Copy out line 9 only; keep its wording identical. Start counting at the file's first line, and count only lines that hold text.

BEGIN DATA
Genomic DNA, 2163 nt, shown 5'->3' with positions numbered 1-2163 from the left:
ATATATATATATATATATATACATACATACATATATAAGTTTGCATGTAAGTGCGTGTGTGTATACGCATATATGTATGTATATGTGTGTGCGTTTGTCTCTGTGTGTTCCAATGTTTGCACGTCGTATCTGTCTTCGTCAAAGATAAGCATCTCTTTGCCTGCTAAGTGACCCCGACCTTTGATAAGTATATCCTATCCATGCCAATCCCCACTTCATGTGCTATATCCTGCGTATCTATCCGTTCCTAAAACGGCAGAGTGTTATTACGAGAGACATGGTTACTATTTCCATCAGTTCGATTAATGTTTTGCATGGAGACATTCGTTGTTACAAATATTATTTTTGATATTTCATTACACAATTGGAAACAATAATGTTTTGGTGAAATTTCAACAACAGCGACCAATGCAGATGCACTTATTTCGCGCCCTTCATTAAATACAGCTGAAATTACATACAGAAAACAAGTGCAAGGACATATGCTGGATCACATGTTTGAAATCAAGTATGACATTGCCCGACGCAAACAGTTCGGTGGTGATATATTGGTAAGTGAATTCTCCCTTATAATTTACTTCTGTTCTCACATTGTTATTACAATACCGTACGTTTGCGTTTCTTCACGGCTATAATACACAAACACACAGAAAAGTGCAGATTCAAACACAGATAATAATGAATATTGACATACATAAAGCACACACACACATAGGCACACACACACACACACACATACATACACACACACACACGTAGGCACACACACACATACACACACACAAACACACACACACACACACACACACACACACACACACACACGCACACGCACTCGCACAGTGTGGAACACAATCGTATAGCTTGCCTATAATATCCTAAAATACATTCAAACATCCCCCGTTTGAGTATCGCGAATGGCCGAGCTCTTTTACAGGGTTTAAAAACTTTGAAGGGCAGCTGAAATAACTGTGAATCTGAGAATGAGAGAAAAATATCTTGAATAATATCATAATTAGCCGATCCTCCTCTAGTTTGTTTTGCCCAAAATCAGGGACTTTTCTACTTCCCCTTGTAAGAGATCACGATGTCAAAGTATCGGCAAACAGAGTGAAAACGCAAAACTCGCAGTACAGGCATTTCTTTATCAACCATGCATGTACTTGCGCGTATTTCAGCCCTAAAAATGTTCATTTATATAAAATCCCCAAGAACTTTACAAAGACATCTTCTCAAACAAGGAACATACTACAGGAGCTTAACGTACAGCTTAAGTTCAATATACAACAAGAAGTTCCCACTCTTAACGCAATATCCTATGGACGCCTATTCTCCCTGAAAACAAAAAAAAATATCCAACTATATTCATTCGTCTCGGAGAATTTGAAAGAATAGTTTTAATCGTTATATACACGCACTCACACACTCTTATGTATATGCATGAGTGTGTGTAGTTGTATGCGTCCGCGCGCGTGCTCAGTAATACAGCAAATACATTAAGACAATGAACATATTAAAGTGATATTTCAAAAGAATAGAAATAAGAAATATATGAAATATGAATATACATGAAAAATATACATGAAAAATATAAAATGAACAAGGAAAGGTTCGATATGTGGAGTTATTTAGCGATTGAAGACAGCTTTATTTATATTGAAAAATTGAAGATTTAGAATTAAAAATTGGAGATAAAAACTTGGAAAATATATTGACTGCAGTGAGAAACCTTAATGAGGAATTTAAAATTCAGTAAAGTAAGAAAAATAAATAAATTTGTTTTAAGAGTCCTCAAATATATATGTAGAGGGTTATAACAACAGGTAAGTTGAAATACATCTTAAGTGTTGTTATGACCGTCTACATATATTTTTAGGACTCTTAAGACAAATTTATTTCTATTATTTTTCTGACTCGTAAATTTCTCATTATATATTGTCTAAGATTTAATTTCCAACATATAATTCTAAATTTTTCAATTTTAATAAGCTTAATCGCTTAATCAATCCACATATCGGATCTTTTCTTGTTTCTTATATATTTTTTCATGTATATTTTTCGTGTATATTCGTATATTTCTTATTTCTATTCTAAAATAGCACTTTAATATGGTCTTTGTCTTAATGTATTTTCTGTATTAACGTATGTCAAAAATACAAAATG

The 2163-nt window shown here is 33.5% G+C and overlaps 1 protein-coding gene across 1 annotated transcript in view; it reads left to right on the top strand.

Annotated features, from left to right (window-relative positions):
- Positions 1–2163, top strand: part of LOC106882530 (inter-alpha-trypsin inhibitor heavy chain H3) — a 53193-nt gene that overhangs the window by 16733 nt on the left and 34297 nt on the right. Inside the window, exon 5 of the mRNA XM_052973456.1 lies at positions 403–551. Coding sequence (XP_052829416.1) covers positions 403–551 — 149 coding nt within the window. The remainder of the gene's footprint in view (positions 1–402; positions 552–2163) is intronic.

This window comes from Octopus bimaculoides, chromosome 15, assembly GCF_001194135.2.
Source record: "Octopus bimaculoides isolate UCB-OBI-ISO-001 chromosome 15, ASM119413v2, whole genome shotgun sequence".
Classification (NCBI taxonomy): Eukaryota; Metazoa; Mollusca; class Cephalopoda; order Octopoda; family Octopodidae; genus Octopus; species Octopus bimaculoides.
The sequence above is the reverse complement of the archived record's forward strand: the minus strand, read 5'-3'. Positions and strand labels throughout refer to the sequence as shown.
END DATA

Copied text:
The sequence above is the reverse complement of the archived record's forward strand: the minus strand, read 5'-3'. Positions and strand labels throughout refer to the sequence as shown.